In our patient, MG may have been induced by the HPV vaccination as an adverse event or incidentally without an association between the two factors. Therefore, it may be difficult to suggest a strong relationship between HPV vaccination and MG outbreak. However, previous studies have reported MG occurrence after inoculation with other vaccines [8,9,10], suggesting an association between symptoms and changes in immune responses in the body following vaccination. This study summarized the studies that reported the first occurrence of MG after vaccinations based on the available literature (Table 1). Additionally, there is no absolute contraindication to the use of the HPV vaccination. Our patient developed MG after receiving the nine-valent vaccine, and the relative risk of the nine-valent vaccine is unclear.
This case report implies that the HPV vaccination may cause MG. Other neurological manifestations may occur owing to unexpected abnormal autoimmune responses such as autonomic dysfunction and pain. It is important to inform patients prior to inoculation and observe the occurrence of abnormal symptoms. Moreover, it is critical to intervene promptly and treat the patient when fatal deterioration is observed. We believe that additional studies are needed to assess the possible causal relationship between the HPV vaccine and neurological complications and to evaluate the safety of the vaccine.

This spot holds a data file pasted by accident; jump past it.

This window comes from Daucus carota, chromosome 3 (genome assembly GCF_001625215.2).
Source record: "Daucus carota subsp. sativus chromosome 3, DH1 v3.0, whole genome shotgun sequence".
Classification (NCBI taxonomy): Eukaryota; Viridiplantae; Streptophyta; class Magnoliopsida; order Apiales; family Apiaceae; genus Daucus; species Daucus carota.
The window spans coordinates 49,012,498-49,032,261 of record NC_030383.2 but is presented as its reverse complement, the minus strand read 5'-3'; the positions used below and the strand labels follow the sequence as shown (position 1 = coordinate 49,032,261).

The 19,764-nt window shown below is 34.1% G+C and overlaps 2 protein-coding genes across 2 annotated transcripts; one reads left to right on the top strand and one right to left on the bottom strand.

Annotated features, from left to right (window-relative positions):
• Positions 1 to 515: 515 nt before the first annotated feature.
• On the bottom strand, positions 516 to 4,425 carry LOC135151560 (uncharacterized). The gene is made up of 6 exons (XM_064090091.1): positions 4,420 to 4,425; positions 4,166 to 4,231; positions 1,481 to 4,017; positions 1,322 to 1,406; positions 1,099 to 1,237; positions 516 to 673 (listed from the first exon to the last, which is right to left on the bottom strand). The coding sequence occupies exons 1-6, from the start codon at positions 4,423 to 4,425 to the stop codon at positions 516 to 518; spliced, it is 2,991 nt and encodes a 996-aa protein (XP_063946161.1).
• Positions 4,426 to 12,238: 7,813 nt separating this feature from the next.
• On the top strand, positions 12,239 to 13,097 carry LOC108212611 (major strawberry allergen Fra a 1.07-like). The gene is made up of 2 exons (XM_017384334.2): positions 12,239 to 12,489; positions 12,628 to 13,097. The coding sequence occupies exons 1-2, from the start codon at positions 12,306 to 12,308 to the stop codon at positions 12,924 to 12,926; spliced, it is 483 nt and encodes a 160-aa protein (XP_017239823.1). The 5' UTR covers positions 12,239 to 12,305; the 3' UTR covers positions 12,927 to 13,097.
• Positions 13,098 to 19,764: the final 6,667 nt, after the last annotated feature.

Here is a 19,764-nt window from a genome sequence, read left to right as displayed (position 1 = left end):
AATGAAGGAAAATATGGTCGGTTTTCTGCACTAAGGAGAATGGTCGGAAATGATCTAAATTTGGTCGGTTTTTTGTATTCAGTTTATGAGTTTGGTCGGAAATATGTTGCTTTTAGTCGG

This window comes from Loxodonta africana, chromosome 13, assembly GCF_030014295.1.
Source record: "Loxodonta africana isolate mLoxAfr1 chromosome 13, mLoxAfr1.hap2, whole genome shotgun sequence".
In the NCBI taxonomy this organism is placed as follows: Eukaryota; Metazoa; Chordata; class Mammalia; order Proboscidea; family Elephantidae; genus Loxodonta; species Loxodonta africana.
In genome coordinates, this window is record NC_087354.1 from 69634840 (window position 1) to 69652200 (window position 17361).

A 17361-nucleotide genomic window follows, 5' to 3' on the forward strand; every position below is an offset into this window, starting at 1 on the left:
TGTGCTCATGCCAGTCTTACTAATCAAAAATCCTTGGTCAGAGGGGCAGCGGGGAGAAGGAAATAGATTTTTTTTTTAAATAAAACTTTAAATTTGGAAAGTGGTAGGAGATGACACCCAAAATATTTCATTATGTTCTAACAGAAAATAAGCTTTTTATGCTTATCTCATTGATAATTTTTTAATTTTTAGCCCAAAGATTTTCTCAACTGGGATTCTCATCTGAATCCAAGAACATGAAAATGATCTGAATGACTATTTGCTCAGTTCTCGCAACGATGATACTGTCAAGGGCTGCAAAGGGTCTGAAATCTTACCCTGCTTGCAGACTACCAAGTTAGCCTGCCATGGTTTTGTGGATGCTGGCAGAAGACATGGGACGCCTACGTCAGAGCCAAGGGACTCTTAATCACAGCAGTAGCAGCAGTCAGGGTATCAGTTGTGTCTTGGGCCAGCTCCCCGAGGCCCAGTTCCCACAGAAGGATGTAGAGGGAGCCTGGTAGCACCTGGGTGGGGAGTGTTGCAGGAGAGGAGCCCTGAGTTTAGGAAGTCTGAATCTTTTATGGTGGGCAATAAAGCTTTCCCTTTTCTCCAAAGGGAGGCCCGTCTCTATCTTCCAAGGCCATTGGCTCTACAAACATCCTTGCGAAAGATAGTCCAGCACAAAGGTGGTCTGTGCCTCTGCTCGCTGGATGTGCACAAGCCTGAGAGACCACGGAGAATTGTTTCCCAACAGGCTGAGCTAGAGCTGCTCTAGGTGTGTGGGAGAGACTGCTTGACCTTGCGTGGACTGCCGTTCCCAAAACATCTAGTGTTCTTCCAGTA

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This research was supported by the Basic Science Research Program through the National Research Foundation of Korea funded by the Ministry of Education (2017R1A1A03015876) and Ministry of Science and ICT (2017R1C1B5017293). The funders had no role in study design, data collection and analysis, decision to publish, or preparation of the manuscript.
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Chung, J.Y., Lee, S.J., Shin, B. et al. Myasthenia gravis following human papillomavirus vaccination: a case report. BMC Neurol 18, 222 (2018). https://0-doi-org.brum.beds.ac.uk/10.1186/s12883-018-1233-y
- Adverse event
- Human papillomavirus vaccine
- Myasthenia gravis
- Myasthenia gravis crisis